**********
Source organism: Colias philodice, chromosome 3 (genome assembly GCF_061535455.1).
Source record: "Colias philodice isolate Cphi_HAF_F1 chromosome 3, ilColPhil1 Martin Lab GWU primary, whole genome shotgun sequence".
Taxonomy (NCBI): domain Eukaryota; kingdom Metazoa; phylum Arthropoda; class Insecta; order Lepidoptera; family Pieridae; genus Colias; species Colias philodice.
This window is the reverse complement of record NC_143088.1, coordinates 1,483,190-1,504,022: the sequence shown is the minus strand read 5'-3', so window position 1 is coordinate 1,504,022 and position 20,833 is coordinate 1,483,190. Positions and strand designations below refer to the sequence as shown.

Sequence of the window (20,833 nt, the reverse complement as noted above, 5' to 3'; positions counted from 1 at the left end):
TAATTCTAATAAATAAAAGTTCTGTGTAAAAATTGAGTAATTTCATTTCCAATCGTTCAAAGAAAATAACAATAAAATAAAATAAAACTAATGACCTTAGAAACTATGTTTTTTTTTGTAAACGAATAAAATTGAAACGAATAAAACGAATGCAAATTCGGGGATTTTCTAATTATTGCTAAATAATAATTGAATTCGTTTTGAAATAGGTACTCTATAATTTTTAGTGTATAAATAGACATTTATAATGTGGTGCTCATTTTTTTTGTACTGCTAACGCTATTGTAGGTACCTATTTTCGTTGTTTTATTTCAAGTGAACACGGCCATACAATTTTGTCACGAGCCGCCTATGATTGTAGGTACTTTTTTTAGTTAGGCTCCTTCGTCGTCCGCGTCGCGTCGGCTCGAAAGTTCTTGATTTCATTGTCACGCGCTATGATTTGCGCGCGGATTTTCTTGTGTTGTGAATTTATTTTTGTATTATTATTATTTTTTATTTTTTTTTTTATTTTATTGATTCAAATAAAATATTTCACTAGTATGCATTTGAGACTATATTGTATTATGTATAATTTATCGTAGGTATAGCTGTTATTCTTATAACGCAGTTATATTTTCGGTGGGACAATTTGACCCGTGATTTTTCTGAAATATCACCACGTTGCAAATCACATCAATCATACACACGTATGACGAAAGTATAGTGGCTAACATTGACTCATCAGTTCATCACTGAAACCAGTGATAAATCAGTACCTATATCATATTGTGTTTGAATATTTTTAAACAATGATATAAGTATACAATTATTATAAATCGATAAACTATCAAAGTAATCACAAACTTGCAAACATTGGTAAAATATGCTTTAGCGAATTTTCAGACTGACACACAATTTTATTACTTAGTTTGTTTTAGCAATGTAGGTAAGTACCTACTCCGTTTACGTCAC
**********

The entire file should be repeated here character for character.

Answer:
Source organism: Colias philodice, chromosome 3 (genome assembly GCF_061535455.1).
Source record: "Colias philodice isolate Cphi_HAF_F1 chromosome 3, ilColPhil1 Martin Lab GWU primary, whole genome shotgun sequence".
Taxonomy (NCBI): domain Eukaryota; kingdom Metazoa; phylum Arthropoda; class Insecta; order Lepidoptera; family Pieridae; genus Colias; species Colias philodice.
This window is the reverse complement of record NC_143088.1, coordinates 1,483,190-1,504,022: the sequence shown is the minus strand read 5'-3', so window position 1 is coordinate 1,504,022 and position 20,833 is coordinate 1,483,190. Positions and strand designations below refer to the sequence as shown.

Sequence of the window (20,833 nt, the reverse complement as noted above, 5' to 3'; positions counted from 1 at the left end):
TAATTCTAATAAATAAAAGTTCTGTGTAAAAATTGAGTAATTTCATTTCCAATCGTTCAAAGAAAATAACAATAAAATAAAATAAAACTAATGACCTTAGAAACTATGTTTTTTTTTGTAAACGAATAAAATTGAAACGAATAAAACGAATGCAAATTCGGGGATTTTCTAATTATTGCTAAATAATAATTGAATTCGTTTTGAAATAGGTACTCTATAATTTTTAGTGTATAAATAGACATTTATAATGTGGTGCTCATTTTTTTTGTACTGCTAACGCTATTGTAGGTACCTATTTTCGTTGTTTTATTTCAAGTGAACACGGCCATACAATTTTGTCACGAGCCGCCTATGATTGTAGGTACTTTTTTTAGTTAGGCTCCTTCGTCGTCCGCGTCGCGTCGGCTCGAAAGTTCTTGATTTCATTGTCACGCGCTATGATTTGCGCGCGGATTTTCTTGTGTTGTGAATTTATTTTTGTATTATTATTATTTTTTATTTTTTTTTTTATTTTATTGATTCAAATAAAATATTTCACTAGTATGCATTTGAGACTATATTGTATTATGTATAATTTATCGTAGGTATAGCTGTTATTCTTATAACGCAGTTATATTTTCGGTGGGACAATTTGACCCGTGATTTTTCTGAAATATCACCACGTTGCAAATCACATCAATCATACACACGTATGACGAAAGTATAGTGGCTAACATTGACTCATCAGTTCATCACTGAAACCAGTGATAAATCAGTACCTATATCATATTGTGTTTGAATATTTTTAAACAATGATATAAGTATACAATTATTATAAATCGATAAACTATCAAAGTAATCACAAACTTGCAAACATTGGTAAAATATGCTTTAGCGAATTTTCAGACTGACACACAATTTTATTACTTAGTTTGTTTTAGCAATGTAGGTAAGTACCTACTCCGTTTACGTCAC